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Drug and alcohol detox is the first step for many people struggling with addiction. Because addiction to many drugs comes with a physical dependence, people often experience withdrawal symptoms when they attempt to stop using that substance. Detoxification under the care of medical professionals manages withdrawal symptoms swiftly and safely, minimizing the risk of relapse. Many then move forward to a personalized addiction treatment plan characterized by traditional, alternative and holistic therapy options.
Detoxification, or detox, is the process of the body naturally ridding a substance in the bloodstream and physically adjusting to its absence. Detox is the first and hardest step in overcoming addiction due to the withdrawal symptoms during this process.
Quitting all drugs that create dependence will lead to detox, but specific mechanisms of each drug will change the withdrawal symptoms someone experiences during detox. These withdrawal symptoms may be psychological or physical in nature — and in most cases, people will experience some degree of both. Detox is always the starting point in recovery, no matter what substance is being used.
Some people would prefer to detox at home. Withdrawal symptoms are uncomfortable, and it may be preferable to have the comfort of familiarity as they attempt to navigate this process. Many people have informally attempted detox at home multiple times before considering professional treatment.
Depending on the substance, opting for a self-detox at home is often ineffective and can be dangerous or even deadly. People who have an addiction should generally not detox at home and should always check with a doctor before attempting to detox by themselves.
Some of the higher risks of choosing to detox at home as opposed to detoxing at a professional drug and alcohol rehabilitation center include:
Detoxing from a substance is a crucial part of the recovery journey. It can be a difficult process to go through; however, the brief discomfort of detox is well worth the lifetime of health and freedom that awaits on the other side. It is important to keep in mind that detox is not quick or easy but that the process is ultimately worth it. Having the support of medical professionals can greatly help as you go through this process.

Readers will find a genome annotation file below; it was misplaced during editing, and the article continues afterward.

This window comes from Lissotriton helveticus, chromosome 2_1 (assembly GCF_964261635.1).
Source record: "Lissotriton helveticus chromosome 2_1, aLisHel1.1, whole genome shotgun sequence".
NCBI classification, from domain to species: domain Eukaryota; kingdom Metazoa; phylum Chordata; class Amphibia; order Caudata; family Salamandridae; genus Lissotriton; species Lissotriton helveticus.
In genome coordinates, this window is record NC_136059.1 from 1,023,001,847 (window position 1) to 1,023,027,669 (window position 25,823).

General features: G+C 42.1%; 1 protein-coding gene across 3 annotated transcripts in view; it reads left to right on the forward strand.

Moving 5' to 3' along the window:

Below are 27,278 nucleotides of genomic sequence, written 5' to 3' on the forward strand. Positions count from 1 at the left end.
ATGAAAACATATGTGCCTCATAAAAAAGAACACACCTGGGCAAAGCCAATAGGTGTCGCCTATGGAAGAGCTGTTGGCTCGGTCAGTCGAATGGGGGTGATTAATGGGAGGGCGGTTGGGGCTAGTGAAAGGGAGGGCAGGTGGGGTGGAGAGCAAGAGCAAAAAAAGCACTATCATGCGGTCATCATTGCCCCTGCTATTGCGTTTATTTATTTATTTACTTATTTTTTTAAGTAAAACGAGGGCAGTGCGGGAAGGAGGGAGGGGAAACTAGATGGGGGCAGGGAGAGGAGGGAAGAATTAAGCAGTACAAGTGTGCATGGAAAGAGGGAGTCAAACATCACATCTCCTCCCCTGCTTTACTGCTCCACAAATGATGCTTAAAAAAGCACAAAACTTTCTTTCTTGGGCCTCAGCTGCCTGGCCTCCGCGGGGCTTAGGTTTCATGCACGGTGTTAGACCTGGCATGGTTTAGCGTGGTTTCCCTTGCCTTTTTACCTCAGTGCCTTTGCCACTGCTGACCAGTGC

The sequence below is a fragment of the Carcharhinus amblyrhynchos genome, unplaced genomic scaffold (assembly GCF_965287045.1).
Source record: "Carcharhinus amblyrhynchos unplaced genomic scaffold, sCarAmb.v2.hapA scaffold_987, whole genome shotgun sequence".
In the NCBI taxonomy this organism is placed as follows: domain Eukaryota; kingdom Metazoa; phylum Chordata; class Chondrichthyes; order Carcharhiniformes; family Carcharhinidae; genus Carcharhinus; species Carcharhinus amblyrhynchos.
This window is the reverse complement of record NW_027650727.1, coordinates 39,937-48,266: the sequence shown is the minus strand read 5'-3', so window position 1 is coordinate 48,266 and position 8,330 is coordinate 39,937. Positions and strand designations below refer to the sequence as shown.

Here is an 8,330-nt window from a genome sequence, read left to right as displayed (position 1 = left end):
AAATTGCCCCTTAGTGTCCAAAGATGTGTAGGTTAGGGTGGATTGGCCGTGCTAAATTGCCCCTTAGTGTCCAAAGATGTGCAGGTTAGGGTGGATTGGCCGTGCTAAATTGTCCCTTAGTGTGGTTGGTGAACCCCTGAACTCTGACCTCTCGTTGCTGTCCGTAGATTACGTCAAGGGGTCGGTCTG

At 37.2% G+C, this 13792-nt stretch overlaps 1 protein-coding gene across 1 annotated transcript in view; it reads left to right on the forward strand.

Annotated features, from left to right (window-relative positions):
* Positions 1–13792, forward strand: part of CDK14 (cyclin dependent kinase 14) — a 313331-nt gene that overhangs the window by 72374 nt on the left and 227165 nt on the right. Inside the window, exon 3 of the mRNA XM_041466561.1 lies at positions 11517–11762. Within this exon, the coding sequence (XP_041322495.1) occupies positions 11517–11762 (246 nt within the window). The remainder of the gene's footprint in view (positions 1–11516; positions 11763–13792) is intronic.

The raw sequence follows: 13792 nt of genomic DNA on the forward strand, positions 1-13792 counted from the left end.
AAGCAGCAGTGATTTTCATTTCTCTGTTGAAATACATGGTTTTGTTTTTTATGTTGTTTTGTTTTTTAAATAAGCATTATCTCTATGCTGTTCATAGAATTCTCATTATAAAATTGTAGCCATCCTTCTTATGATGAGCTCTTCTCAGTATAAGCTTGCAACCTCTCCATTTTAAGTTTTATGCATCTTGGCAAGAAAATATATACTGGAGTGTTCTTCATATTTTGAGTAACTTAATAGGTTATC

The side effects people experience during detox can vary greatly depending upon the substance. Common side effects of detox include:
People will need to speak with their doctor to get specific information about what side effects they personally are likely to experience based on their health and the substance they have been using.
It is important to remember that the side effects of withdrawal are temporary and will pass as you progress through your detox. These side effects may be more severe if the substance being detoxed from was used for a long period of time or in large quantities. Professional treatment is necessary to avoid health problems or discomfort caused by serious detox side effects.
A bare-bones, short-term detox may provide only the basics — emergency medical care and a place to stay during the most significant withdrawal symptoms. A high-quality drug detox program will offer a range of services and amenities to meet the needs of each person. Depending upon whether or not the person struggles with co-occurring mental health disorders, underlying medical issues and past attempts at detox, services may include:
In addition to helping people avoid the risks of at-home detox, there are a number of benefits for those who begin their treatment journey with professional care. Some of these benefits include:
Though each person’s experience will be unique during detox and addiction treatment, there is a general process that most people will undertake if they choose an acute professional detox program. These include:
Drug and alcohol addiction is taxing both physically and psychologically. Detox is the first step in a much-needed recovery process that will empower people to leave drug and alcohol abuse in the past and begin to build a new life defined by balance and strength.
Learn more about the options available to you and your loved ones in drug rehabilitation when you contact The Recovery Village at Palmer Lake. We are here to help you and your family take the first steps toward a new life.
Hayashida, Motoi. “An Overview of Outpatient and Inpatient Detoxification.” Alcohol Health & Research World. 1998. Accessed June 22, 2023.
Dugdale, David C. “Alcohol withdrawal.” MedlinePlus. January 17, 2021. Accessed June 22, 2023.
Berger, Fred K. “Opiate and opioid withdrawal.” MedlinePlus. April 30, 2022. Accessed June 22, 2023.
Gupta, Mohit; Gokarakonda, Srinivasa B.; & Attia, Fibi N. “Withdrawal Syndromes.” StatPearls. April 29, 2023. Accessed June 22, 2023.
The Recovery Village at Palmer Lake aims to improve the quality of life for people struggling with substance use or mental health disorder with fact-based content about the nature of behavioral health conditions, treatment options and their related outcomes. We publish material that is researched, cited, edited and reviewed by licensed medical professionals. The information we provide is not intended to be a substitute for professional medical advice, diagnosis or treatment. It should not be used in place of the advice of your physician or other qualified healthcare providers.
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